A survivor of sexual abuse as a very young child has spoken about how keeping her secret shaped her life, and how much brighter she feels since she found the courage to speak out.
It was 1995, and Amy* was just three years old and sitting on her grandfather’s lap when he first touched her inappropriately during a tickling game.
This abuse went on practically every week until she was nine, and even involved him photographing and videoing her, despite her asking him to stop.
And with his words that it was her fault, and that she wouldn’t be believed, hanging over her, she didn’t tell a soul for 27 years.
“We used to stay at Nan and Grandad’s and I loved spending time there, but felt really uneasy at what was happening with my grandfather when my Nan was out at work. I knew it was wrong, but I was just a little girl and didn’t understand it, and couldn’t express how I felt.“
“As a child, all through growing up, and even as an adult, I always had a very negative self-image, and hated everything about myself.
“I was angry at everyone for not understanding me and I acted out, went off the rails and got into all kinds of trouble, but I realise now just how badly what happened with my grandfather influenced my life.
“This behaviour was my inner self crying out to be liked and loved, but as I felt I didn’t deserve it, it turned into negative attention.
In late 2019, following her Nan’s death, and fearing that another young family member was at risk, Amy finally opened up and told her parents what had happened.
“I felt terrified at what causing such a huge upset in the family would do, but I must say that my parents have been my rocks throughout, and even though I was not ready to do so at the time, eventually it was my Mum that encouraged me to report to the police.
“Even though there were delays and hurdles on the path to court, and times when I thought I would crumble, they’ve been my pillars and kept me going. Never underestimate how much support you might have.
“Now we are past the court case, and he’s been jailed. Being believed feels incredible, but I do understand why people keep secrets.”
“I had massive guilt about not speaking out, but I was in fear, and that was part of the grooming and him justifying what he was doing.
“He told me I’d never be believed, that no one would find any evidence to support me, and I’ve lived with that fear all my life. Until now.
“Now, my whole attitude to life has changed, and I live how I want to live, with no regrets and no fear.
“Speaking out has taken the power away from him.
“Looking back, I can see there were times when I could have spoken out, found a person I trusted to tell, maybe at school, and I wished I had.
“This experience has definitely shaped the way I am as a Mum. I’m fiercely protective of my own children, and of my nieces and nephews too, and I’d urge anyone to stay alert and look out for the young ones in your life. Learn to spot any of the signs they may be being abused. I can’t emphasise the NSPCC PANTS rule and song enough.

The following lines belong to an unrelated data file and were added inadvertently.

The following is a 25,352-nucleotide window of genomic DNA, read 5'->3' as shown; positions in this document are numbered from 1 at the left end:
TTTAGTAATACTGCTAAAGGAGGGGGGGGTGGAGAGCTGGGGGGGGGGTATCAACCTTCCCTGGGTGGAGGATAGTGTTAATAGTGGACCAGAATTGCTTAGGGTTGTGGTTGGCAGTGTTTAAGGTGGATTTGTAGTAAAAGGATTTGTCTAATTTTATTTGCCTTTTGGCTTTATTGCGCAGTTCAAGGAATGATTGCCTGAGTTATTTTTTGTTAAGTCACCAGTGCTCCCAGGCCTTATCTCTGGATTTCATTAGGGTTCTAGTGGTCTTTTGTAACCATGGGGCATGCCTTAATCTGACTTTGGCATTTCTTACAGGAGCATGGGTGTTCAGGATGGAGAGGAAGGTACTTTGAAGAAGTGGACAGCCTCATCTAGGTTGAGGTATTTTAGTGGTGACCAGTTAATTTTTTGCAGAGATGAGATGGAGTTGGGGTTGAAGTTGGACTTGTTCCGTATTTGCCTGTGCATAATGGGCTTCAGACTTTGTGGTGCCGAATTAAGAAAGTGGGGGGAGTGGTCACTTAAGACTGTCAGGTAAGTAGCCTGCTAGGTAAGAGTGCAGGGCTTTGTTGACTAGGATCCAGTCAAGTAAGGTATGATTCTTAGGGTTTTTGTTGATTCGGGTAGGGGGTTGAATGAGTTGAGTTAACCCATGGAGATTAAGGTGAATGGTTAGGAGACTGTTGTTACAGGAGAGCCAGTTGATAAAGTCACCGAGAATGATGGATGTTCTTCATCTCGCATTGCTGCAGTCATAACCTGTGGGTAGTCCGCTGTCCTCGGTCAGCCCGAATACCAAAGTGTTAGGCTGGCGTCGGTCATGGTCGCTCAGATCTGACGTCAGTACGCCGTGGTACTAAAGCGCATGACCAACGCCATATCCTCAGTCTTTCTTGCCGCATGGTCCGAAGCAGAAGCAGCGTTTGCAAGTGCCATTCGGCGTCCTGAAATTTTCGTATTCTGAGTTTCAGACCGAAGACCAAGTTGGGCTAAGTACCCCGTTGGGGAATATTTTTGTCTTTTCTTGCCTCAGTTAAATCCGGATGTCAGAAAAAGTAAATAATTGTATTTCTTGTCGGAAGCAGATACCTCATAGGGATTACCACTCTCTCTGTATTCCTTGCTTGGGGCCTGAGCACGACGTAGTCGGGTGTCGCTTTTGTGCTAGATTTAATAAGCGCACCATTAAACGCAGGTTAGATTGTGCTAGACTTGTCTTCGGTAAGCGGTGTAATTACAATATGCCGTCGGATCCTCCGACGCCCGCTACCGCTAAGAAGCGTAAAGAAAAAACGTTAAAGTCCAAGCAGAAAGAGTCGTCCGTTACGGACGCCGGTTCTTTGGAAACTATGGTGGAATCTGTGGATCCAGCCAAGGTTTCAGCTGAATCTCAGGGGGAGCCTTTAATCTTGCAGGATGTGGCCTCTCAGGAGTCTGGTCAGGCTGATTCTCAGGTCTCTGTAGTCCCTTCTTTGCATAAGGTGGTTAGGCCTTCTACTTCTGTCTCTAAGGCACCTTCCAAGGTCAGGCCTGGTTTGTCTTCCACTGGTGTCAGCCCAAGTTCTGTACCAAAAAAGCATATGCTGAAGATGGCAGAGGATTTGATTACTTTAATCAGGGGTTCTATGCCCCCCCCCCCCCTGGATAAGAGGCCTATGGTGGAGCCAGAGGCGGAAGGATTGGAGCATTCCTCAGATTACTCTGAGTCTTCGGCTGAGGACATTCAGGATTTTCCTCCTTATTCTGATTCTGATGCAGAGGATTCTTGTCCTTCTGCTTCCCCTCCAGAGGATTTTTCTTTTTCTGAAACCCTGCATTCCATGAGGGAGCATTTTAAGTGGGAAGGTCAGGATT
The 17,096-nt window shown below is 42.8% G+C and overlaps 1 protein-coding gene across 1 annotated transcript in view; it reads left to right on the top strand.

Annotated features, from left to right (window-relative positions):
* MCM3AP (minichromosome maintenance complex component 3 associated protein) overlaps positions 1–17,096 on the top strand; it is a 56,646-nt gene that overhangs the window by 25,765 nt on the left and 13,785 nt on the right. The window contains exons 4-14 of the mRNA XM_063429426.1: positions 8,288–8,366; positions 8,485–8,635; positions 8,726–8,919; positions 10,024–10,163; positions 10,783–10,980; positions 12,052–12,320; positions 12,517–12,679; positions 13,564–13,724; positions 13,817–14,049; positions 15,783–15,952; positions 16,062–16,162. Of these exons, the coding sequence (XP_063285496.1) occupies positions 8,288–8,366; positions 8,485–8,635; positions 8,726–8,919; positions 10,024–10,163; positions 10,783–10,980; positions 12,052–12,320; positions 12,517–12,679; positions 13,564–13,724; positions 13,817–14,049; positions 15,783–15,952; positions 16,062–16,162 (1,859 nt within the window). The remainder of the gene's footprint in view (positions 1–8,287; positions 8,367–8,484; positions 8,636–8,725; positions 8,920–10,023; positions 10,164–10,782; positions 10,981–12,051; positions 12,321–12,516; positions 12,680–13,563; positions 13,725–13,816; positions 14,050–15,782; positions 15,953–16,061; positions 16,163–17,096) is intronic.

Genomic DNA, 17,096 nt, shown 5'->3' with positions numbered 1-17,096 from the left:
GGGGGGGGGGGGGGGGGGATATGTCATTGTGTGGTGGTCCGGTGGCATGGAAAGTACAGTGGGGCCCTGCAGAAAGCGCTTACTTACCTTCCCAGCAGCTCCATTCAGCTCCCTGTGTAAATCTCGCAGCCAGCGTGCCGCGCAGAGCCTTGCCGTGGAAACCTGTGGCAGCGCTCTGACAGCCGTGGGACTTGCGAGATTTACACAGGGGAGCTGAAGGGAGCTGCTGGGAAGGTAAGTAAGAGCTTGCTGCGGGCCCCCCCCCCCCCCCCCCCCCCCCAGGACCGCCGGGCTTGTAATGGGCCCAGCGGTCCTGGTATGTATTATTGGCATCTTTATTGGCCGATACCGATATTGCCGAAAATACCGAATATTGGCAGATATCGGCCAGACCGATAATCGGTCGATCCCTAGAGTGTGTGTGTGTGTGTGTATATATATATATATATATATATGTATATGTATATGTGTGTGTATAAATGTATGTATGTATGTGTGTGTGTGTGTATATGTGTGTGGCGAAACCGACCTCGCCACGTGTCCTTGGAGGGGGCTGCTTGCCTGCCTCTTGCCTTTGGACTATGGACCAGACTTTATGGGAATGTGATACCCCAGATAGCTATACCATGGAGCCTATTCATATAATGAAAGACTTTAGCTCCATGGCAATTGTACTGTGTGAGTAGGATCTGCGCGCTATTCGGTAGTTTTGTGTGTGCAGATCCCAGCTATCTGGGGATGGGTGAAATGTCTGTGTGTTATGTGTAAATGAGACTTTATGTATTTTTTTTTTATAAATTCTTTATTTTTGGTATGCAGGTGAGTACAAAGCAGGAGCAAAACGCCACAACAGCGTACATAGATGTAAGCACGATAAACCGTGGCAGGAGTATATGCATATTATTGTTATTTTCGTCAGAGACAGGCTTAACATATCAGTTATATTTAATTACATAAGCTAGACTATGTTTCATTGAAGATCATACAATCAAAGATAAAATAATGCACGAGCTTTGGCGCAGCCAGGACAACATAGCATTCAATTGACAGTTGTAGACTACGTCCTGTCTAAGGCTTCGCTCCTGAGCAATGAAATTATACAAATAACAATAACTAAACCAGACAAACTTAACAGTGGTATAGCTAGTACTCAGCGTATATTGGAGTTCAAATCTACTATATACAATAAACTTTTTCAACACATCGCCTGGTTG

“If your story is similar to mine, I say it’s never too late to find your voice and speak up. Give yourself the chance to recreate yourself as you want, free of the fear and of the burden of years of carrying around an awful secret.”
Detective Constable Nina Bradbury, from our Public Protection Unit, investigated Amy’s report, and worked to gather the evidence and build the case.
Nina said: “It was a long process, but right from the beginning, I believed Amy, and she showed so much courage in coming forward.
“It is never too late to tell us if something has happened to you, as Amy’s case shows. I hope other victims will be inspired by her bravery and speak up too. We will be ready to listen.”
Arvinder Leroux is one of our Victim Engagement Officers, also working in our Public Protection Unit, and met Amy once the charges had been made against her grandfather.
Arvinder’s role was to work with Amy to find her support, such as an Independent Sexual Violence Advisor (ISVA), and ensure Amy was updated with important information as the case progressed.
Arvinder said: From my past experience working with victims, I know that being accessible at any time for Amy, and ensuring that her voice was being heard throughout, was vital.
“Working with her through any issues with the court process, as well as being present in court to support her was also important.
“There were some frustrations around the court dates and venue being changed due to the ongoing Covid-19 pandemic, and Amy was not always kept up to date personally by the courts, but we were able to bridge this gap, and give her the support she needed to see this through.”
To report concerns around child sexual abuse, or if something has happened to you, please call police on 101.
Our team of specialist investigators are ready to listen and believe you, and you will be supported throughout the case and beyond.
Parents can visit the Parents Protect website, which is run by the Lucy Faithfull Foundation, for lots of useful resources to help prevent child sexual abuse. https://www.parentsprotect.co.uk/
Children experiencing abuse may not always be able to explain what has happened to them, or tell you how they feel. The NSPCC has a wealth of information on how to spot the signs of child sexual abuse, and how to speak to your child about staying safe, including the PANTS underwear rule and song.
P – Privates are private
A – Always remember your body belongs to you
N – No means no
T – Talk about secrets that upset you
S – Speak up, someone can help
*Amy asked us not to change her name.